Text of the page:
The psychological advantages of exercise have been less explored, including the reduction of depression or confidence in body image, compared with the well-researched and understood physical benefits, she said.
The study found no difference in body image improvement between people who met the American College of Sports Medicine guidelines by exercising at least 30 minutes a day five days a week and those who did not, Hausenblas said. The guidelines are considered the minimum amount of exercise needed to receive the health related benefits of physical activity, she said.
"We would have thought that people exercising this amount would have felt better about their bodies than those who did not work out as much," she said.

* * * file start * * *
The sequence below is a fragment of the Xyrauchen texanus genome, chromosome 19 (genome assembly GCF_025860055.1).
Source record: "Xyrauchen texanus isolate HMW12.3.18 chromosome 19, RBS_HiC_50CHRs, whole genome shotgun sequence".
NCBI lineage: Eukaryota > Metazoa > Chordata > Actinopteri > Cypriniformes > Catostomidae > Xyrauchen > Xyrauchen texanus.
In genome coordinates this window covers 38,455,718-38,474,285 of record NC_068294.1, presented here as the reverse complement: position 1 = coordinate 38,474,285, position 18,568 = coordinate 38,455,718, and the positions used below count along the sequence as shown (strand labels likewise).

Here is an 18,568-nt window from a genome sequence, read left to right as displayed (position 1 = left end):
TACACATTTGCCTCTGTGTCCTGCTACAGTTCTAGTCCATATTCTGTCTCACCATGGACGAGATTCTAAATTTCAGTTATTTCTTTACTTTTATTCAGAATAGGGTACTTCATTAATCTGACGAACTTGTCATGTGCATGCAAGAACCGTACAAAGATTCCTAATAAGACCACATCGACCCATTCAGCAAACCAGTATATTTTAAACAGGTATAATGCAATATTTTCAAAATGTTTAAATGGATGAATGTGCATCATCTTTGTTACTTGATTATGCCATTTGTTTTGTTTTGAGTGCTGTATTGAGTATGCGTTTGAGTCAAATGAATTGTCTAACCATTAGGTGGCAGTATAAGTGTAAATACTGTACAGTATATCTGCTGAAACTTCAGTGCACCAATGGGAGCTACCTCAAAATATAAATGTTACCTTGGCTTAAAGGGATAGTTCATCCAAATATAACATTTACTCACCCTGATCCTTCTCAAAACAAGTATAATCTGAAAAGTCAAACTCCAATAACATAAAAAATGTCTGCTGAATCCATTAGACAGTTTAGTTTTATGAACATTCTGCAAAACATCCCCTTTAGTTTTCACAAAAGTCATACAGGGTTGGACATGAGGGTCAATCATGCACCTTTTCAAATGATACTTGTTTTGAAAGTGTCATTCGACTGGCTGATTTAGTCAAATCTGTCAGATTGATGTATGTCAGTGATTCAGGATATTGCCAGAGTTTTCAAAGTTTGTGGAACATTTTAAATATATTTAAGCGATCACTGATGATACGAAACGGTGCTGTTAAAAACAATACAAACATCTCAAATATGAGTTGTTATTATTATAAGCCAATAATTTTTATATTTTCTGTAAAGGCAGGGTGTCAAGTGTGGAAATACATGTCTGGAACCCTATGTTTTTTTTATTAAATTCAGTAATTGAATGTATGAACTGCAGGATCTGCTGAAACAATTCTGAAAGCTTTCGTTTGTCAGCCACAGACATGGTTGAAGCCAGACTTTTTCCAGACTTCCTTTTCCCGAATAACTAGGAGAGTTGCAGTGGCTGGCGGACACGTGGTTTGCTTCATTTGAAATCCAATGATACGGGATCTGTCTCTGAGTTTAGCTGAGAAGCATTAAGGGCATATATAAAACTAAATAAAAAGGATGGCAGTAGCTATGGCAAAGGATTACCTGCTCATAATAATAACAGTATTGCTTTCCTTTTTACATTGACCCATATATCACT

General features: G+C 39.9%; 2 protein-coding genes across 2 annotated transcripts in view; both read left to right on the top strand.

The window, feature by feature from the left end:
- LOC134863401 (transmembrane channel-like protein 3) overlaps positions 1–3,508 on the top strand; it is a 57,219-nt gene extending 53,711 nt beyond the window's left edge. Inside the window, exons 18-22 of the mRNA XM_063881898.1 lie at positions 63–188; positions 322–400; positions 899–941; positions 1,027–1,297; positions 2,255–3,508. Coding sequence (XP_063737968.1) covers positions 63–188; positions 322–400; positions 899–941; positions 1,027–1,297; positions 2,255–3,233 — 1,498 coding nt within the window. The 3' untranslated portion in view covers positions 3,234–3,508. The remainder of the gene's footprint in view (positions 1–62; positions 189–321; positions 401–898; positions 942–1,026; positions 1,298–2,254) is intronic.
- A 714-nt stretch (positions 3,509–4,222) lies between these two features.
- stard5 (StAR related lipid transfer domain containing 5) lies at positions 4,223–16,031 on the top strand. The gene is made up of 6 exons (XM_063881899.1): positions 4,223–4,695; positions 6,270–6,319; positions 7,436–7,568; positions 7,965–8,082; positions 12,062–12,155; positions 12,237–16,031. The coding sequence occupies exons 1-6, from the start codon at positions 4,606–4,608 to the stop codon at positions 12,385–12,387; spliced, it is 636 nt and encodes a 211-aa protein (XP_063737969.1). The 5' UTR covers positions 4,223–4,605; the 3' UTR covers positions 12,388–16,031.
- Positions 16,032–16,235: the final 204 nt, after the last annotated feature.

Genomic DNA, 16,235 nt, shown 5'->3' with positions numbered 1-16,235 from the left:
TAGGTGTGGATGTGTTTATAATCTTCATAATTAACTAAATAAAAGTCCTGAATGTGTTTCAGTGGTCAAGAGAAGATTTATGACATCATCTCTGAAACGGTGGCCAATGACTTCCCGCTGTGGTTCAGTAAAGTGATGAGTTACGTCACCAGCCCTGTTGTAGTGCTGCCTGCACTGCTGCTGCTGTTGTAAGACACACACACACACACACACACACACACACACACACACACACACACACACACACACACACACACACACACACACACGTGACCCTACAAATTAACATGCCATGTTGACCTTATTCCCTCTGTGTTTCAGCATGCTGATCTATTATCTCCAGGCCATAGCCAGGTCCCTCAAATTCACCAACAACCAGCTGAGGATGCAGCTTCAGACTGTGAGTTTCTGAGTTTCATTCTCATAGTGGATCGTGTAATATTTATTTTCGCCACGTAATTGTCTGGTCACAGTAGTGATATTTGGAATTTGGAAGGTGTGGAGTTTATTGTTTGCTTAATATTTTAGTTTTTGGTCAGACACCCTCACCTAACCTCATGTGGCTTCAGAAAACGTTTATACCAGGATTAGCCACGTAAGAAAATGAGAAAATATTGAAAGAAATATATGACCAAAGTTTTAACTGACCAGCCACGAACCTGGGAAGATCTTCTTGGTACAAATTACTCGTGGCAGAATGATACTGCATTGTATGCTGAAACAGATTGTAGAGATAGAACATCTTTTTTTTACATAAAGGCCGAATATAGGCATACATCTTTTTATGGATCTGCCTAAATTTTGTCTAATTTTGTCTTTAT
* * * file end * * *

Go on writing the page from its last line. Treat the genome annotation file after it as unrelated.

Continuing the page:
In other results, the study showed slightly larger benefits from exercise in terms of improving body image for women than men, Hausenblas said.
"We believed the gap would be much bigger, but what could be coming into play is the rise of body image issues among men," she said. "We're seeing more media portrayals of the ideal physique for men rather than the overriding emphasis on women we did in the past."
Age presented another difference, with older people most likely to report enhanced body images from exercise, Hausenblas said. The gap may be explained by the older generation having more concerns about their body image than young people, who tend to exercise more, she said.
While the frequency of exercise mattered for boosting body perceptions, there were no differences for the duration, intensity, length or type of exercise, the study found.
"People who say they have high body dissatisfaction tend to exercise the least, so we wanted to take it a step further and see whether exercise causes people's body image to improve," she said.
Kathleen Martin Ginis, a kinesiology professor at McMaster University in Ontario, Canada, and exercise expert, praised the res
|Contact: Cathy Keen|
University of Florida